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Sea Bass and cadaverine

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Sea Bass and cadaverine

Post by Guest on 28.09.10 13:51

Gerry McCann's blog: "Sean subsequently developed a taste for Sea Bass which can produce cadaverine under some circumstances


Does anyone know where this quote has come from?

This is the blog on Pamalams site

Day 36 - 8/62007 -Friday

Quieter day today. This was a good chance to catch up with campaign e-mails and phone calls after the trips to Berlin and Amsterdam. At lunchtime we went to the release of 1000 yellow balloons at the beach carrying cards with Madeleine’s picture on it and information in 5 different languages including arabic. There were similar launches in Manchester and Madrid. The event was organsied by the Sun who, like almost all of the media, have been incredibly supportive. I told Nick, the Sun journalist, that we are happy to support all strategies which increase the chances of finding Madeleine. Later in the afternoon we went down to the beach and had dinner in one of the restaurants which Sean and Amelie really enjoyed. Sean, in particular has acquired a taste for sea-bass! Kate and I did a short interview for BBC East Midlands to thank everyone for their support and it is likely that this will be shown around most of the regions, certainly Northwest and BBC Scotland. Kate and most of the family headed down to the church for the regular Friday night vigil but I was just too shattered. Tommorrow will largely be a family day although I am not sure what we will be doing yet.
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Re: Sea Bass and cadaverine

Post by Get'emGonçalo on 28.09.10 14:15

I've got this quote on my blog and if you click on the picture of the seabass you're taken to the source which is this:

http://www.the3arguidos.net/forum/viewtopic.php?f=35&t=34215&start=45

But it no longer exists.
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Re: Sea Bass and cadaverine

Post by Guest on 28.09.10 14:26

jkh wrote:I've got this quote on my blog and if you click on the picture of the seabass you're taken to the source which is this:

http://www.the3arguidos.net/forum/viewtopic.php?f=35&t=34215&start=45

But it no longer exists.

I must be blind Jill, can't find a picture doh. So was this originally in the blog and changed then? Brilliant website by the way, haven't been on it for ages thumbsup Will have a good read later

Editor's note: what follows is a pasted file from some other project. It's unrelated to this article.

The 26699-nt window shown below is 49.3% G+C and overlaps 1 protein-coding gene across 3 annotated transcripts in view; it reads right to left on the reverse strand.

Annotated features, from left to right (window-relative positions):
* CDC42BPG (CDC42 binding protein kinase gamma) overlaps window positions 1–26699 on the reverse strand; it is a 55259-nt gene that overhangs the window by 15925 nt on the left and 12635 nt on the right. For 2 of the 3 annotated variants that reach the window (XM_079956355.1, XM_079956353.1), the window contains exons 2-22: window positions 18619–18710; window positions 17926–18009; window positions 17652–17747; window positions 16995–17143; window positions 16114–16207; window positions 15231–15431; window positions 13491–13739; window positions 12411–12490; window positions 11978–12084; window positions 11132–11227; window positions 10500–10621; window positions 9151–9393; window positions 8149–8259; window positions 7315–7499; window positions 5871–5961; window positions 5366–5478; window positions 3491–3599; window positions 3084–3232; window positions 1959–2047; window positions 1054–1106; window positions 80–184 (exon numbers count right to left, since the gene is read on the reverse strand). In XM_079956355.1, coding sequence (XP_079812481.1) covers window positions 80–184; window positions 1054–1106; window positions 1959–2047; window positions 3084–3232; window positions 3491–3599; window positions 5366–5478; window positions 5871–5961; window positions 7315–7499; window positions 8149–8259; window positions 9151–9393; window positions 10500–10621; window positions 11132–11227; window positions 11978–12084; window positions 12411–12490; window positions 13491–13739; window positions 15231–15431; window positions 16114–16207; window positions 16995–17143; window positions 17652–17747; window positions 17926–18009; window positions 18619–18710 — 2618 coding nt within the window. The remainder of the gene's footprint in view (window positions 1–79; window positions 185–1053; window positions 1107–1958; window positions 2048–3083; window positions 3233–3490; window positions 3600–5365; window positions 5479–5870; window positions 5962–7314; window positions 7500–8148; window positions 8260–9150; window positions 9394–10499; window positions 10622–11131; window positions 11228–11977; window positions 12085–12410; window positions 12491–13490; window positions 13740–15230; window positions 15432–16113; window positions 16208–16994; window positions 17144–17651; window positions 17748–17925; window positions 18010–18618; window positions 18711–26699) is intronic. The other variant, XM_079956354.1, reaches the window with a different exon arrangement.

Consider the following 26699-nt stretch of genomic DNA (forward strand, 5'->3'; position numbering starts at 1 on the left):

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Re: Sea Bass and cadaverine

Post by kangdang on 28.09.10 16:11

There is of course also Sebastien Chabal aka Sebas (sea bass) and The Anaesthetist, whom is a back row player for Sale Sharks.

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Re: Sea Bass and cadaverine

Post by Judge Mental on 28.09.10 16:20

Chabal sounds fearsome. Here is an extraordinary piece of writing from The Sun, with the headline, 'French Monster Eats Babies.'

http://www.thesun.co.uk/sol/homepage/sport/rugby_union/article326083.ece
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Re: Sea Bass and cadaverine

Post by Guest on 28.09.10 16:20

How interesting kangdang. Never hear that before.

Just googled him

By PHIL THOMAS

Published: 11 Oct 2007
Add a comment (5)
LOCK up your children! This is the picture which proves just what England will be up against when they come face to face with France on Saturday!

Meet wrecking ball Sebastien Chabal, the man who's been called everything from The Anaesthetist to The Caveman.


If this picture - an artistic impression by a top French photographer - is anything to go by England's brave rugby warriors will be in for one hell of a fight.


At 6ft 3in and 17st, topped by a mane of jet-black hair, the bearded Chabal is one of world rugby's most fearsome figures.


But his awesome physique wasn't quite as intimidating when he was still a young hopeful.


At the time Chabal was establishing a reputation as one of the best rookie talents in the game.


Unfortunately he was also earning a similar one as a hard-drinking, fast-living wild man in serious danger of going off the rails.


It took a dressing down from his Bourgoin coach Philippe Saint-Andre - now his boss at Sale Sharks - to bring the youngster to his senses.